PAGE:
The Department of Finance promised, “We will preserve all the factors that made this investment-grade rating possible—low and stable inflation, favorable interest rates and a sound banking system, a sustainable fiscal position, and a strong external position.”


Inadequate jobs, impoverished families

Despite the influx of service, manufacturing and construction jobs from foreign companies, the country’s unemployment rate remained at 7 percent, while underemployment – employed Filipinos seeking additional income – stayed at 20 percent, shows latest data from the National Statistics Office.

ADB Country Economist Norio Usui stresses the need to provide more for the 40 million-strong Filipino labor force.

A recent SWS Social Weather Survey ranked adult unemployment at 25.4 percent, or 11.1 million Filipino adults. The same report furthered that adult joblessness has stayed at 20 percent for “almost 8 years”.

According to Usui, the labor force continues to grow 2 percent (around 1 million) per year, requiring 800,000 new jobs to be created annually just to sustain the current employment rate.

Usui furthers that the continued deployment of Overseas Filipino Workers (OFWs) “masks” the country’s unemployment and underemployment problems.


Who benefits?

Midterm last year, Philippine Economist Cielito Habito calculated that the increased wealth of Forbes’ 40 richest Filipino families accounted for 76.5 percent of the GDP increase early last year, or a collective wealth increase of $13 billion.

In an April press release by the National Statistical Coordination Board (NSCB) poverty incidence remained virtually unchanged from roughly 28 percent since 2006. Furthermore, the 2013 First Quarter release of the SWS Social Weather survey revealed a rise in self-reported involuntary hunger across an estimated 3.3 million Filipino families, or 16 percent.

According to a May 15 report by the Business Mirror, Economist Bernardo Villegas in the 2013 CEO Awards launch called for infrastructural development and revisions to the 1987 Philippine Constitution of the Philippines – particularly provisions that limit foreign investors.

Villegas warned, “[Restrictive foreign ownership of businesses] does not benefit Filipinos. It benefits rich Filipinos because they are the ones who have a monopoly of all these things that foreigners cannot get into.”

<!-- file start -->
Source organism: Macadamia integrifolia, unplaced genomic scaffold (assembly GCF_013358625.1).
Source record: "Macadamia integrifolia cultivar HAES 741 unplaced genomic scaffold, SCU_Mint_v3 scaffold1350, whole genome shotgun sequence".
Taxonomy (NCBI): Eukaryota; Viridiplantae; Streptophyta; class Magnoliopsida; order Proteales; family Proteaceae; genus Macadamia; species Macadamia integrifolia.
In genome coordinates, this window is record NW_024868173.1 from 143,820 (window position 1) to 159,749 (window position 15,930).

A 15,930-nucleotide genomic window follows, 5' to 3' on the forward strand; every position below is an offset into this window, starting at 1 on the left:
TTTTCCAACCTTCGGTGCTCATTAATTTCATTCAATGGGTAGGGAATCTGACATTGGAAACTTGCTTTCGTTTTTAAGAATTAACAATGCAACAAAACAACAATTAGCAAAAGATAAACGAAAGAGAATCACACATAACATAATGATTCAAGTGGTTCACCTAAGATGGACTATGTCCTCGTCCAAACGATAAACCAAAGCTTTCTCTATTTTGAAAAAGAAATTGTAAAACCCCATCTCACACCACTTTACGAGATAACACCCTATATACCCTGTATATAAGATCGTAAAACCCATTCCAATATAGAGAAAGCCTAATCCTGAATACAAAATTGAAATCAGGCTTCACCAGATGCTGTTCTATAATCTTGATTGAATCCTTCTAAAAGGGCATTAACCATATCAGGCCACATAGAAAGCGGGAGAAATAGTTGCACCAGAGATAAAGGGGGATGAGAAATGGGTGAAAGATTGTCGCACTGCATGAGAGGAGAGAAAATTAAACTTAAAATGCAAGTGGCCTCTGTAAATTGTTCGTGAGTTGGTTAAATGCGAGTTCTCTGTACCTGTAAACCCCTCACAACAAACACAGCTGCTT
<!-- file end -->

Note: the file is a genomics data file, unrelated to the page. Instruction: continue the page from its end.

Sustaining potential

Through a year-ender report by, senior advisor at the American Chamber of Commerce in the Philippines John Forbes observes, “Massive improvements in physical and social infrastructure are urgently needed and will still take years.”

World Bank’s May 2013 Philippine Economic Update urged the Philippines to refocus on sustained inclusive growth (particularly health, infrastructure and education) and a comprehensive reform agenda.

World Bank highlighted the simplification of business regulations to encourage growth of more firms, encouraging economic competition and securing land property rights for rural and urban residents/businesses.

NEDA chief Balisacan stresses the importance of infrastructural development to support the country’s burgeoning GDP performance, and to link economic growth to the poor. He hopes to see further participation of private sectors in the development process.

Forbes in the same report concludes, “This process is only starting in 2012. Making the cost of doing business in the Philippines more competitive in the region will improve the efficiency of the economy, but efforts in this regard move quite slowly.”

In its regular press briefing, Presidential Spokesperson Abigail Valte says that President Aquino’s administration has been focusing on fostering inclusive growth since the start of his term in 2010.

Michelle Sta Romana

By Michelle Sta Romana